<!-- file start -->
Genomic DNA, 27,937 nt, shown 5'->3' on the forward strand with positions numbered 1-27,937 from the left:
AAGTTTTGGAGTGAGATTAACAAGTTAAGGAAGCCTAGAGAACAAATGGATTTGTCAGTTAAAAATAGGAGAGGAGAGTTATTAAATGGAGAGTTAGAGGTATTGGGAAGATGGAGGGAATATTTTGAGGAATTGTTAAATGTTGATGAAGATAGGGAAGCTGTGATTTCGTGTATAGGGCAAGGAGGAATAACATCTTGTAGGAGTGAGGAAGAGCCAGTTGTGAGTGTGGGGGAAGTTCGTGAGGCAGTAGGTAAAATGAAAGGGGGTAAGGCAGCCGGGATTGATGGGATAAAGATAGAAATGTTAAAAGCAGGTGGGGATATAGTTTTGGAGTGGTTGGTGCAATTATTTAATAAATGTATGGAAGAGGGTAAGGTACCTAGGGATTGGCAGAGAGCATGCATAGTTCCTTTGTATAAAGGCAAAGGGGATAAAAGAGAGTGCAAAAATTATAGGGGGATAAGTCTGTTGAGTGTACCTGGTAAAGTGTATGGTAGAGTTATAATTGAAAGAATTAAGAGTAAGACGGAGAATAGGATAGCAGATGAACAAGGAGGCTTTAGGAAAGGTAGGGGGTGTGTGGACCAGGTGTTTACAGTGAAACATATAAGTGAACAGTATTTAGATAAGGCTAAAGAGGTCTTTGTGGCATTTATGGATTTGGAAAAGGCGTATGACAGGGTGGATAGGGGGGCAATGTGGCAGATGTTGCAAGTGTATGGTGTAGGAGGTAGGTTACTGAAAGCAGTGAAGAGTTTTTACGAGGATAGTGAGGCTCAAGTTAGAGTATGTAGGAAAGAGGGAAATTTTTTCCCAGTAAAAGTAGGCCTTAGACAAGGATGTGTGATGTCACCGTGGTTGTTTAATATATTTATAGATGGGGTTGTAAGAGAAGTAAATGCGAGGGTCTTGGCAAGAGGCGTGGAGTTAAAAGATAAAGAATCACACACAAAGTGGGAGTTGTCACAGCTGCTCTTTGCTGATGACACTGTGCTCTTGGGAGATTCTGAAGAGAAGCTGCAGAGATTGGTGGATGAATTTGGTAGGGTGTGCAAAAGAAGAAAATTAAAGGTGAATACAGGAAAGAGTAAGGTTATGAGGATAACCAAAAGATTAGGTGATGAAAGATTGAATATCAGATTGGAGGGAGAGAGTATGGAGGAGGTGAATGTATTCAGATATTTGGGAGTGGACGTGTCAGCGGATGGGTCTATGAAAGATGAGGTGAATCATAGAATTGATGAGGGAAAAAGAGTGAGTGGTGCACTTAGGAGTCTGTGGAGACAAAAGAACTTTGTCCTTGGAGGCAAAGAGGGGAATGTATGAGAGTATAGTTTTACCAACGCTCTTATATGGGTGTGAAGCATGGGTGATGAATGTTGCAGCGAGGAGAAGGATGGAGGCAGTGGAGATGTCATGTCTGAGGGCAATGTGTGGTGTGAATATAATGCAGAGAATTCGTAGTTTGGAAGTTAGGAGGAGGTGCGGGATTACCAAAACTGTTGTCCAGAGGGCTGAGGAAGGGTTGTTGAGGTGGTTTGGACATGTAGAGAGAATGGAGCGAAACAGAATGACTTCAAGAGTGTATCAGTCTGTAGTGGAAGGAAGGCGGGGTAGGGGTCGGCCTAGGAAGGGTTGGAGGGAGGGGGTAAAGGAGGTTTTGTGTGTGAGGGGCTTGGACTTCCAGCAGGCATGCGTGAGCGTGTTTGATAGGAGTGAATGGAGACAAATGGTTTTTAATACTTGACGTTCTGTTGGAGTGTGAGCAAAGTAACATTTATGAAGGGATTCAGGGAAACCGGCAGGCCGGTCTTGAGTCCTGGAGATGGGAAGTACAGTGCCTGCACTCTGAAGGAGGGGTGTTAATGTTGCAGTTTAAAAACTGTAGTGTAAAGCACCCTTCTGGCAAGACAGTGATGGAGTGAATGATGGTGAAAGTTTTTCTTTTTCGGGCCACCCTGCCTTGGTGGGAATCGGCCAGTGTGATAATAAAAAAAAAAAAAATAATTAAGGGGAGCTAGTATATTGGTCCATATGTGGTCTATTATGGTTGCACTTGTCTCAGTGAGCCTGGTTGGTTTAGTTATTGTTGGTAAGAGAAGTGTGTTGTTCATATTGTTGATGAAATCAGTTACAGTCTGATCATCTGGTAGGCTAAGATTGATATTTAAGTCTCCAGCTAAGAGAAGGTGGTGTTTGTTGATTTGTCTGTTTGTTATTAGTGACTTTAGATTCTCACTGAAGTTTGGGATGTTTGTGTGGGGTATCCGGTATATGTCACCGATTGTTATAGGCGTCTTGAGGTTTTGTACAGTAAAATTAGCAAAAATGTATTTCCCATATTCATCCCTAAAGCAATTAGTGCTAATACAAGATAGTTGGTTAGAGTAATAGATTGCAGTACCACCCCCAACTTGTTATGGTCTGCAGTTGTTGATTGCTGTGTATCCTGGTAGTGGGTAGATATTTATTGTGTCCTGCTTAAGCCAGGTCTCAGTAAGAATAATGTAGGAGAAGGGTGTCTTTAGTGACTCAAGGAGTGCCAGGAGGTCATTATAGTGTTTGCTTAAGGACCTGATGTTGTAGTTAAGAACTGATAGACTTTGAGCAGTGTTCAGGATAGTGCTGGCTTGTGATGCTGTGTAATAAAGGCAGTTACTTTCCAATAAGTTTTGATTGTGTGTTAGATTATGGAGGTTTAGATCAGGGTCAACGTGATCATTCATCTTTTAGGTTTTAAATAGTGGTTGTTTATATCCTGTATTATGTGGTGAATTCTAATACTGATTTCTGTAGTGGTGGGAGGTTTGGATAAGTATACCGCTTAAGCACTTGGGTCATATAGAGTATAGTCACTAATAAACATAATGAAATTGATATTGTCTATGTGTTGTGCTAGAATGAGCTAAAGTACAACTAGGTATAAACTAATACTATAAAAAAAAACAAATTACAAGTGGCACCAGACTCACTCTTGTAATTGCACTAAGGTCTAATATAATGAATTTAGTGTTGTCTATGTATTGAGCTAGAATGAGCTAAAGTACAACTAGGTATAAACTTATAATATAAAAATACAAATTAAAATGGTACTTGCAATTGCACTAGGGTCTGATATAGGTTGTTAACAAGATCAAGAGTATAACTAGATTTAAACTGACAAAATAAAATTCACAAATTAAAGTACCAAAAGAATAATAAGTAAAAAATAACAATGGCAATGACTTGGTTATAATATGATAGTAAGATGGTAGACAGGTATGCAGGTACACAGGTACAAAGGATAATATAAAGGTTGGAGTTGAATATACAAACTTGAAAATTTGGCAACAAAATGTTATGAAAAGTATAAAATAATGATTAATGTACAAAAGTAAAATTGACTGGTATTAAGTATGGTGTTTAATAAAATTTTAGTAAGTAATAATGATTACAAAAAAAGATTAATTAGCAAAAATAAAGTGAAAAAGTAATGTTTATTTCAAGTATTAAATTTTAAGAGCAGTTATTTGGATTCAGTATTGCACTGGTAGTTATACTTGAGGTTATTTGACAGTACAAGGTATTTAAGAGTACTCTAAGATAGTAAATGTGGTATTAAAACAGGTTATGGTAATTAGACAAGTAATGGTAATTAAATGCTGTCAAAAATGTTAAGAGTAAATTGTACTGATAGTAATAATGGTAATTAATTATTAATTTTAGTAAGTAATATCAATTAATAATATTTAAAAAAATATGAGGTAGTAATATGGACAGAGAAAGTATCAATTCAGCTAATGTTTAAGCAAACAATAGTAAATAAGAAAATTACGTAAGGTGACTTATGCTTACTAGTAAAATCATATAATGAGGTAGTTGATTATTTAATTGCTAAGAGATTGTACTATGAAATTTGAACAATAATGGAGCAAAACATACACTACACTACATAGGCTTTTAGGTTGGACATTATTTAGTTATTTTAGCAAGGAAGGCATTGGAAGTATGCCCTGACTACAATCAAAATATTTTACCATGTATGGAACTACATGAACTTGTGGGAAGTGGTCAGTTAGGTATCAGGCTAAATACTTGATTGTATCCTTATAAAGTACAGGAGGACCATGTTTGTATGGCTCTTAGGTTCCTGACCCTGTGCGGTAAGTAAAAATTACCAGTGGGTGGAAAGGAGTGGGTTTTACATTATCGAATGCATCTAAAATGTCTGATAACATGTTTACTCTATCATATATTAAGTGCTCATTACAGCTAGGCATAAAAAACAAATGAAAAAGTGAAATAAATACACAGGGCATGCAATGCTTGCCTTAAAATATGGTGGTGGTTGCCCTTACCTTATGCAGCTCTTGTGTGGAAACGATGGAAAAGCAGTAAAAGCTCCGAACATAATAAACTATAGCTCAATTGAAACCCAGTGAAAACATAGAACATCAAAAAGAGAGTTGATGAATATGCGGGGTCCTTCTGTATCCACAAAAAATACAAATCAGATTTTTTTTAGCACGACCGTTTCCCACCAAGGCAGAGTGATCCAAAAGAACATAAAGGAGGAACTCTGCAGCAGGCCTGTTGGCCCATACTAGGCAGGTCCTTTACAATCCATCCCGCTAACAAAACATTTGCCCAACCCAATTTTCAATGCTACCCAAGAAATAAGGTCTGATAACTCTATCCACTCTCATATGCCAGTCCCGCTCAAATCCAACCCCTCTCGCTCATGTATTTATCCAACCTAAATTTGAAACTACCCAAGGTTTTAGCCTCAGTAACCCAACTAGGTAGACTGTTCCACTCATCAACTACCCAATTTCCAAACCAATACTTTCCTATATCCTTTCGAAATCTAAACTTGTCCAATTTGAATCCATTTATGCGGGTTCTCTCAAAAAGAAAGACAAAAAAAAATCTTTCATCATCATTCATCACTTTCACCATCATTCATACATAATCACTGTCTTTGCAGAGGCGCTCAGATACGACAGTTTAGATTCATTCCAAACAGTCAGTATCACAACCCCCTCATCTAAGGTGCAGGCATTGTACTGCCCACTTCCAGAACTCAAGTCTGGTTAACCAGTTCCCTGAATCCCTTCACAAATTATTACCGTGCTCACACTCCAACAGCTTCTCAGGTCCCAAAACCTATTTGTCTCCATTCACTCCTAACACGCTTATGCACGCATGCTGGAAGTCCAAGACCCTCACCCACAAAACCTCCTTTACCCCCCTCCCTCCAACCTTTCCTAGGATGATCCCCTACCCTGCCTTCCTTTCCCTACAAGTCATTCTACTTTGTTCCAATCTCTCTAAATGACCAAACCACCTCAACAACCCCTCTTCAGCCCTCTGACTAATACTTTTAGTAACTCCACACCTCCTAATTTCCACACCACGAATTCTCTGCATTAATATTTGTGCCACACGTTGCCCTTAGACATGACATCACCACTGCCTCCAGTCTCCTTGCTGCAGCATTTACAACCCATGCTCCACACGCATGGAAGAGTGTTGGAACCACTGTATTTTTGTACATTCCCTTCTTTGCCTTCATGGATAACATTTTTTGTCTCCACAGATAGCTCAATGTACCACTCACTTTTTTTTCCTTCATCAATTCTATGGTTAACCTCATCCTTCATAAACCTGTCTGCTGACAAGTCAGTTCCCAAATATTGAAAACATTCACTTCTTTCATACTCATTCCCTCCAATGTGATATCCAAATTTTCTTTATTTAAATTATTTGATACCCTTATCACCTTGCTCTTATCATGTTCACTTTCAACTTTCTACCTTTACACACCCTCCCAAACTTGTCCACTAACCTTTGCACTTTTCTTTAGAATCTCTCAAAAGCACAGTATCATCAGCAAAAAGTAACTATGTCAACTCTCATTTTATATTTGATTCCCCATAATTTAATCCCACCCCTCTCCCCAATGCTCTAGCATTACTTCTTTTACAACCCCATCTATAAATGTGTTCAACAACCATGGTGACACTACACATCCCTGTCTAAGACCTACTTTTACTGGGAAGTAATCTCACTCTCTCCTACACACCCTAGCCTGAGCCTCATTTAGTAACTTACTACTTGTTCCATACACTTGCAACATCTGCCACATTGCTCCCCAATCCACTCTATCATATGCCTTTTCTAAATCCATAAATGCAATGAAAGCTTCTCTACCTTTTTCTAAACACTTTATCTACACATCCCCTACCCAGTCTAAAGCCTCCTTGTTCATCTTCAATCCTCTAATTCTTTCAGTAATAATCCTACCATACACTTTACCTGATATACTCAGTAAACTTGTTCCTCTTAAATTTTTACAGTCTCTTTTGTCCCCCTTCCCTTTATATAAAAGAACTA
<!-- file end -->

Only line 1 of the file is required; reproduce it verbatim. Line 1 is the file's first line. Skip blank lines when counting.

Genomic DNA, 27,937 nt, shown 5'->3' on the forward strand with positions numbered 1-27,937 from the left: